LPSB: 'you scratch my back ...'

by Patrick Flanagan

"Everything this majority on the board is doing is a joke ... a bad one, but still a joke."

Several members of the Lafayette Parish School Board faced fines - some exceeding $1,000 - for excessive absences from meetings and workshops in 2013, but in an effort to wipe the slate clean and avoid a payout, not to mention a conflict of interest, the board devised an "I'll vote for yours if you vote for mine" scheme during last week's meeting.

According to an attendance list prepared by external auditors Kolder, Champagne, Slaven and Co., board members Greg Awbrey, Tommy Angelle, Mark Allen Babineaux, Tehmi Chassion and Rae Trahan all faced fines for violating the board's "Excessive Meeting Absences" policy. Board members are allowed to miss up to five meetings a year, including regular, special and committee meetings and workshops. A $100 fine is levied for each unexcused absence logged thereafter.

"I'll vote for yours if you vote for mine," said LPSB member Tommy Angelle before a vote last week to relieve several members, including Angelle, of fines for excessive absences from meetings and workshops in 2013.

The potential fines included $1,400 for Awbrey (19 absences), $1,300 for Angelle (18 absences), $1,100 for Trahan (16 absences), $600 for Chassion (11 absences) and $100 for Babineaux (six absences).

The board's policy requires excused absences be submitted in writing to the board president, who at the time of the violations was board member Shelton Cobb. According to Cobb, who spoke Monday with The IND, a majority of the excuses were submitted in December, despite many of the members having exceeded the allowable absences as far back as the summer.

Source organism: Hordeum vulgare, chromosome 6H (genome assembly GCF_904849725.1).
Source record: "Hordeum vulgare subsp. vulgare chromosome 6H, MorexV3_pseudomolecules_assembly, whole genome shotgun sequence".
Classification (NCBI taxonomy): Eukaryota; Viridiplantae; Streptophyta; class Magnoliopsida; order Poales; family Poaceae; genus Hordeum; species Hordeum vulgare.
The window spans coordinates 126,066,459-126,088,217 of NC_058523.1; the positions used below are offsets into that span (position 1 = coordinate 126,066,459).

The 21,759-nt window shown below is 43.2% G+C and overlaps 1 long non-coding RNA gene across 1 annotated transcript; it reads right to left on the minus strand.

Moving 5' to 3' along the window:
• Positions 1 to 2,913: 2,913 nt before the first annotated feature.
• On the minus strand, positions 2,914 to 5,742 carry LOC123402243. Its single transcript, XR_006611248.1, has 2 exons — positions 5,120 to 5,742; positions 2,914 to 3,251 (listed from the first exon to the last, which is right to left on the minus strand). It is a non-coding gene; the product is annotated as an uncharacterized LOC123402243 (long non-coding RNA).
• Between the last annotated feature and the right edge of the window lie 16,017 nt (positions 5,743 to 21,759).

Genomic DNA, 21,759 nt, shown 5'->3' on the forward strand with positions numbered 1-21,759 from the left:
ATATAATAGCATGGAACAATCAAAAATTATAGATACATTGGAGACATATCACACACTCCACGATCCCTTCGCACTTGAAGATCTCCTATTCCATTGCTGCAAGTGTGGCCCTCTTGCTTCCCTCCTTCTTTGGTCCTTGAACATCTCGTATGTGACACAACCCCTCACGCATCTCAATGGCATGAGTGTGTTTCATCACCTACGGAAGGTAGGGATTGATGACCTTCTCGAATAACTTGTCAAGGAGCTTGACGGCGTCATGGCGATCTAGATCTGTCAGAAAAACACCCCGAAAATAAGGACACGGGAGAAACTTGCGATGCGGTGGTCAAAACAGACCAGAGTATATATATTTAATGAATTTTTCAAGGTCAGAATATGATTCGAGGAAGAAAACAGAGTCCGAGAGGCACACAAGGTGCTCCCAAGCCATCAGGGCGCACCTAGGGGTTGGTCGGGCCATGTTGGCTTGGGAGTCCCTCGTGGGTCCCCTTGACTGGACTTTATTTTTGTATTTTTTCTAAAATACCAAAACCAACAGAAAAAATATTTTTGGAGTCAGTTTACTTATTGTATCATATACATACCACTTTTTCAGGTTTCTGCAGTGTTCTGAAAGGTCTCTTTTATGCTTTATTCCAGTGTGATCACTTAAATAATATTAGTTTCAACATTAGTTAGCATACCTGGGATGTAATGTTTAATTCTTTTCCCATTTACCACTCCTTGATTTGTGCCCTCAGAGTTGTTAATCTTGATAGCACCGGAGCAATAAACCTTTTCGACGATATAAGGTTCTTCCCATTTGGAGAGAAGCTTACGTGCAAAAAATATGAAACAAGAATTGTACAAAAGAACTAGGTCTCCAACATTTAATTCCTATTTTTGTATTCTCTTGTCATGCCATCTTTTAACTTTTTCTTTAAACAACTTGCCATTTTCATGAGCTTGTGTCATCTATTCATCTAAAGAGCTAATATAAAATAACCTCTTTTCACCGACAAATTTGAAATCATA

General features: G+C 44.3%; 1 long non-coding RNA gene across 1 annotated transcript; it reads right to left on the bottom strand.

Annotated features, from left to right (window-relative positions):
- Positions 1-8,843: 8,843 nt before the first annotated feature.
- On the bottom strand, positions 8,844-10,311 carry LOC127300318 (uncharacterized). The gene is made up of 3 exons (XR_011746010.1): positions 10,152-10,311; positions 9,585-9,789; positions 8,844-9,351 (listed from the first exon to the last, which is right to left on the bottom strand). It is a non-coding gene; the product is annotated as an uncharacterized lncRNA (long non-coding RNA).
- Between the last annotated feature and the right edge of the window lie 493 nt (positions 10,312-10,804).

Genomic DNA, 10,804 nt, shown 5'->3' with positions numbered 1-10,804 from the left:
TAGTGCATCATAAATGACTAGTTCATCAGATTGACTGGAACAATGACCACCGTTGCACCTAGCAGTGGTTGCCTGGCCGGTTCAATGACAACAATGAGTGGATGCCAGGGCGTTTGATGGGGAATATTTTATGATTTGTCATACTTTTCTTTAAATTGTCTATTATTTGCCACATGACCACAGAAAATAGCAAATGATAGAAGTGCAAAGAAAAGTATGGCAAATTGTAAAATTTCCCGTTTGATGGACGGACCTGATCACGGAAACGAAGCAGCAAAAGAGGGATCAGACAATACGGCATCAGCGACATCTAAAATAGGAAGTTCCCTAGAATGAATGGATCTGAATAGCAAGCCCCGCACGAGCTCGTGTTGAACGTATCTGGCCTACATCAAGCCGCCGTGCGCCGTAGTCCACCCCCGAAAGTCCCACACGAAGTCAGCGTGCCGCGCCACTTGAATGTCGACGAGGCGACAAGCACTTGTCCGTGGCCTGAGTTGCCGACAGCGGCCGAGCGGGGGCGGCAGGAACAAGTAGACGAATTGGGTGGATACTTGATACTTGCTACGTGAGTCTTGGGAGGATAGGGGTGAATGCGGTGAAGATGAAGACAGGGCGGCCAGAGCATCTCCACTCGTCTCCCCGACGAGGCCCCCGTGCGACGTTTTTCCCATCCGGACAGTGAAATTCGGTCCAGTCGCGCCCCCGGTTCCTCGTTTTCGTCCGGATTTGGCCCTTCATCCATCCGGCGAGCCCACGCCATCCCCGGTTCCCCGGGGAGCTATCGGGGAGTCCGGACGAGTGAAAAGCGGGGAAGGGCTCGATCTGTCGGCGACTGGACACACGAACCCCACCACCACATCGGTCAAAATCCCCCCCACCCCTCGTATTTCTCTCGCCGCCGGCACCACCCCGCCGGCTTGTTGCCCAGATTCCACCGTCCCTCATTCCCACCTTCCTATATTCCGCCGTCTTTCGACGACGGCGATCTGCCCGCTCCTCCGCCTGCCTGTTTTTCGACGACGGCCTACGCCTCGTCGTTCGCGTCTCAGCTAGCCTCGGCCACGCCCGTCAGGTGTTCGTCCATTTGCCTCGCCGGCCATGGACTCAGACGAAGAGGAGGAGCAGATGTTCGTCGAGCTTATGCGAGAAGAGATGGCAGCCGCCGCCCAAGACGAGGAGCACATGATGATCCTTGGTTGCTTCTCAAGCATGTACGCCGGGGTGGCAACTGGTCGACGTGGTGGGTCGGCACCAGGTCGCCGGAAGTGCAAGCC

When the issue came up during last week's meeting, Cobb's successor as president, board member Hunter Beasley, didn't seem too concerned with the excessive policy violations of his fellow members, saying "If the board would just approve the excuses ... that would wipe the slate clean as far as those absences go."

Excluding Cobb, that didn't raise any protests from Beasley's fellow board members, especially those in violation of the absence policy.

"I think the excuses are valid. We're all grown ups, so I move we rule on these being excused," Angelle recommended during the meeting.

Yet, to avoid a potential conflict of interest, Trahan offered this idea: The board vote separately for each member facing fines to have their absences excused, thereby allowing those in violation of the policy to vote on the issue except when their name was called.

LPSB member Rae Trahan's proposal last week helped her avoid a fine of $1,100 for logging too many unexcused absences from meetings and workshops in 2013.

So for example, Trahan was allowed to vote in favor of excusing the absences of Angelle, Awbrey, Chassion and Babineaux. But when her absences were voted on, she abstained. Angelle, Awbrey, Chassion and Babineaux all followed suit, voting to excuse the absences of everyone but themselves.

"I'll vote for yours if you vote for mine," Angelle said jokingly before the voting commenced.

The sole board member voting against Trahan's idea was Cobb.

"It was just a big joke for them, the ruling class on the board," says Cobb. "All of their excuses were submitted at the last minute after they were criticized publicly for so many excuses. Everything this majority on the board is doing is a joke ... a bad one, but still a joke."

Though Trahan and co. may think themselves clever for side-stepping a direct conflict of interest in excusing their absences, the fact that those who violated the policy were even allowed to vote at all, despite not voting for themselves, still constitutes a conflict, one that was summed up perfectly with Angelle's comment: "I'll vote for yours if you vote for mine."